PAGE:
The Malta Financial Services Authority (MFSA) has published a ”feedback statement” regarding its proposal for regulatory guidelines governing collective investment schemes involving virtual currencies (VCs) operating in the European archipelago nation. The statement has been issued following a consultation period from the 23rd of October 2017 to the 17th of November – in which the MFSA sought to gain feedback from Malta’s citizenry and private sector regarding the proposed regulations.
Malta Provides Greater Clarity Regarding Proposed Cryptocurrency Regulations
The MFSA, Malta’s financial regulator, has published a “feedback statement”, following consultation regarding “proposed regulation[s]” for “collective investment schemes investing in virtual currencies.” Malta’s regulator states that “The main proposals introduced” sought to safeguard “the interest[s]of investors and the integrity of the financial market in the context of virtual currencies.”
A number of respondents enquired as to whether collective investment schemes with a “limited exposure” to cryptocurrency instruments will be subject to the same regulatory requirements as collective investment schemes which invest solely in VCs.” The MFSA confirmed that all collective investment schemes that invest in virtual currencies will become subject to the full regulatory apparatus pertaining to virtual currencies, regardless of the scale of exposure.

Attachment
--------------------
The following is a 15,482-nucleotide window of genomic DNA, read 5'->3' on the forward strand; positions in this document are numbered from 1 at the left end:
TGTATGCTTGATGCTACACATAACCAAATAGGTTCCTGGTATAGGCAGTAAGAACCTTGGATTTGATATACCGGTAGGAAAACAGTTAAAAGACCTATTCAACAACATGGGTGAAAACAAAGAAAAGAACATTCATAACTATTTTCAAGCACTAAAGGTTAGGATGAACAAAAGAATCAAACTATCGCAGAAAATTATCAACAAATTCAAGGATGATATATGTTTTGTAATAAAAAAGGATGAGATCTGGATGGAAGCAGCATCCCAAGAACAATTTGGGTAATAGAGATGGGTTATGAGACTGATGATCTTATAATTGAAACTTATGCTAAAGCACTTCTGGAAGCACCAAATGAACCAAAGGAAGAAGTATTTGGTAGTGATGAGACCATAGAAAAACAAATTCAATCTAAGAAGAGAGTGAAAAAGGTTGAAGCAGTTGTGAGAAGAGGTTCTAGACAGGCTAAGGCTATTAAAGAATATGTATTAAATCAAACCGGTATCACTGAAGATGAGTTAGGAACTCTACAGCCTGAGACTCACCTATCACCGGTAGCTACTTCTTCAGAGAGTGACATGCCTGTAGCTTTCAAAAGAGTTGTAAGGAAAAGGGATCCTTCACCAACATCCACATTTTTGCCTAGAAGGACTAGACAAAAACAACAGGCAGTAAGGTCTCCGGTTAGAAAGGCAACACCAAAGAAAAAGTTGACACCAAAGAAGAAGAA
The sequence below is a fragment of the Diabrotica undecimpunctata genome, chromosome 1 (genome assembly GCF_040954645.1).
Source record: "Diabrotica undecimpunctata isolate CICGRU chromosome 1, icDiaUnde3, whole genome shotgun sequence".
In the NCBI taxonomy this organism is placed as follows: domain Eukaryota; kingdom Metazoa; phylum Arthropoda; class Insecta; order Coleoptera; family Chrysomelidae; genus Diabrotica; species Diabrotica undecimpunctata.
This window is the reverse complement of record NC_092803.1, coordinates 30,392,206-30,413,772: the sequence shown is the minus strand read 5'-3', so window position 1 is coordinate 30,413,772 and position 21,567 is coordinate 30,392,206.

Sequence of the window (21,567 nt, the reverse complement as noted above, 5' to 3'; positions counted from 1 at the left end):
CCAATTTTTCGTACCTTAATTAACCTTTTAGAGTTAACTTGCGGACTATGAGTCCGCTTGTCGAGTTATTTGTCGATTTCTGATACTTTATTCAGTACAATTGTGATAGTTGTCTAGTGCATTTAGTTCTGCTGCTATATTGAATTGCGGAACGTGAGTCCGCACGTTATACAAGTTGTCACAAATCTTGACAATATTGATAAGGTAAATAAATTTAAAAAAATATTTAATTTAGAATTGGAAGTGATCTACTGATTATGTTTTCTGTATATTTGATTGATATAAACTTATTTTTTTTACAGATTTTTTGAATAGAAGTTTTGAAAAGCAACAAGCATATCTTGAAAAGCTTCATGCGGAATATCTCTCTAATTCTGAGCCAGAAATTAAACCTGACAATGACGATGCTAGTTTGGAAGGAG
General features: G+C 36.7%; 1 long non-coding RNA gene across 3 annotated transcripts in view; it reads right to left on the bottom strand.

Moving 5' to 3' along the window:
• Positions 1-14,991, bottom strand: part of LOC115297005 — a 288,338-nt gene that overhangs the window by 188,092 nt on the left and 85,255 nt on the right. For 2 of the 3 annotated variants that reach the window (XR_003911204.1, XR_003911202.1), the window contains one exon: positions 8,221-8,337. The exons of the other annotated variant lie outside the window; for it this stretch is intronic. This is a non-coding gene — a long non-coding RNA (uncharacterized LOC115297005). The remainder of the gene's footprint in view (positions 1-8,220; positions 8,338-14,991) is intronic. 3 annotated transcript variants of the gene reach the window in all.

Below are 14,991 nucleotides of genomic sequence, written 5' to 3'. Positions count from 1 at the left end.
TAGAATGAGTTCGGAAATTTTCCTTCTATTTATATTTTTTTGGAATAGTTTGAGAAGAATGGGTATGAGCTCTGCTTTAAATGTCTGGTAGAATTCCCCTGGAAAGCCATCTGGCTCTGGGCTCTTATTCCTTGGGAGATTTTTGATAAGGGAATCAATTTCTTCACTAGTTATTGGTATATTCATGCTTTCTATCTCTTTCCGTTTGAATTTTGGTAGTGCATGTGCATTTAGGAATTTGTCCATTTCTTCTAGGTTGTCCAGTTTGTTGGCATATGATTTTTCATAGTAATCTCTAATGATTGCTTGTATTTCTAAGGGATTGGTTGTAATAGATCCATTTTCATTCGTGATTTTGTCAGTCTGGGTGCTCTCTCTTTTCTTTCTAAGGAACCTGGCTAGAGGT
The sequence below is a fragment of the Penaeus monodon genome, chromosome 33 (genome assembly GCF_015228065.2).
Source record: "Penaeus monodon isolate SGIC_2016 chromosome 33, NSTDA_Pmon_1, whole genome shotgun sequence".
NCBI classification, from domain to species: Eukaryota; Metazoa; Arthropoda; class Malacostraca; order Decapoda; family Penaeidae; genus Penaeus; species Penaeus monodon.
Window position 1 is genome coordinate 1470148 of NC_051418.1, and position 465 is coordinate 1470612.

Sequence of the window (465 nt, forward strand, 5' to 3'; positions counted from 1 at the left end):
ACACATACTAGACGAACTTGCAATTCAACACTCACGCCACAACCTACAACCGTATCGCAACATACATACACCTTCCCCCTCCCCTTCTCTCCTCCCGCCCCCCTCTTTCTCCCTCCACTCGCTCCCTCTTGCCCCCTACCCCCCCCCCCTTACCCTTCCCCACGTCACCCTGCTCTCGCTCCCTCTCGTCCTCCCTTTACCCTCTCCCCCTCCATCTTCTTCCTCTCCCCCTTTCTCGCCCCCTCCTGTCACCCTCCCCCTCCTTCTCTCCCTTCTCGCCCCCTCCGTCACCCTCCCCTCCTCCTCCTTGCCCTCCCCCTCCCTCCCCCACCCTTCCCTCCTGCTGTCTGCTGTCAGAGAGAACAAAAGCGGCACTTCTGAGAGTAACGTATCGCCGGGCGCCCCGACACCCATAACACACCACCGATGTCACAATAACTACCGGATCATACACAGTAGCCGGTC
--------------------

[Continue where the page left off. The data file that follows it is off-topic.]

The regulator also clarified that both “direct and “indirect’ investment into virtual currencies will require total adherence to the proposed regulations – with the MFSA defining indirect investment as occurring “through trading companies/special purpose vehicles.” The MFSA added that “Any other indirect investment including inter alia investment in units of a collective investment scheme which itself invests in VCs, shall be understood as falling outside the scope of the regulatory framework.”
Malta Publishes ‘Feedback Statement’ Regarding Proposed Cryptocurrency Regulations
The MFSA states that it has chosen to significantly extend the scope of the proposed regulations in light of the feedback it has received. The regulator states that it is now “inclined to extend the scope to further encompass [Alternative Investment Funds (AIFs)] and Notified AIFs,” in addition emphasizing that it had “updated the Consultation Document’s definition of VCs in order to further encompass tokens offered through ICOs.” The authority has also “established that limited partnerships and unit trust structures” provide adequate “governance oversights safeguards”, prompting the MSFA to “extend the regime to limited partnerships and unit trusts.”
The authority also sought to emphasize that “a classification between ‘trading’ and ‘infrastructure’ funds is not required,” stating that “Collective investment schemes investing in the underlying technologies of VCs would fall under the traditional definition of private equity funds.”
The feedback statement also mentioned that “the proposed regime” will be “available only to Qualifying Investors” – addressing criticisms that such “will significantly restrict investments in VCs.” The regulator also stated that it is still “considering whether credit and financial institutions should be allowed to deal in VCs, […] solely on behalf of their clients.”